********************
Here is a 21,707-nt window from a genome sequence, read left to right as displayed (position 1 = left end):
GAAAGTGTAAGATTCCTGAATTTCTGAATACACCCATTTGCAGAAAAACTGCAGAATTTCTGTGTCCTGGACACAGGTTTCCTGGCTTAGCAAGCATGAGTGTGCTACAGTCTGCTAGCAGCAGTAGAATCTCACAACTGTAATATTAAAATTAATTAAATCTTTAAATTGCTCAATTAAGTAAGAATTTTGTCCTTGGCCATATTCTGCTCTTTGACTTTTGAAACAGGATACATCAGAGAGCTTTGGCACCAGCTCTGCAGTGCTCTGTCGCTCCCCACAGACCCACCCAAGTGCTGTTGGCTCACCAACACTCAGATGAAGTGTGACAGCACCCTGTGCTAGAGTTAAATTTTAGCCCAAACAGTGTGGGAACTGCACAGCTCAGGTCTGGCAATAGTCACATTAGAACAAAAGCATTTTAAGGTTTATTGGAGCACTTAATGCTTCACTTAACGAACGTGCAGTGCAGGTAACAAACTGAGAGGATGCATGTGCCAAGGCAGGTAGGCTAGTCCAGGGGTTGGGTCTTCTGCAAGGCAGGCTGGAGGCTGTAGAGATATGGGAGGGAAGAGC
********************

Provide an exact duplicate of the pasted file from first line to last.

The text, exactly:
Here is a 21,707-nt window from a genome sequence, read left to right as displayed (position 1 = left end):
GAAAGTGTAAGATTCCTGAATTTCTGAATACACCCATTTGCAGAAAAACTGCAGAATTTCTGTGTCCTGGACACAGGTTTCCTGGCTTAGCAAGCATGAGTGTGCTACAGTCTGCTAGCAGCAGTAGAATCTCACAACTGTAATATTAAAATTAATTAAATCTTTAAATTGCTCAATTAAGTAAGAATTTTGTCCTTGGCCATATTCTGCTCTTTGACTTTTGAAACAGGATACATCAGAGAGCTTTGGCACCAGCTCTGCAGTGCTCTGTCGCTCCCCACAGACCCACCCAAGTGCTGTTGGCTCACCAACACTCAGATGAAGTGTGACAGCACCCTGTGCTAGAGTTAAATTTTAGCCCAAACAGTGTGGGAACTGCACAGCTCAGGTCTGGCAATAGTCACATTAGAACAAAAGCATTTTAAGGTTTATTGGAGCACTTAATGCTTCACTTAACGAACGTGCAGTGCAGGTAACAAACTGAGAGGATGCATGTGCCAAGGCAGGTAGGCTAGTCCAGGGGTTGGGTCTTCTGCAAGGCAGGCTGGAGGCTGTAGAGATATGGGAGGGAAGAGC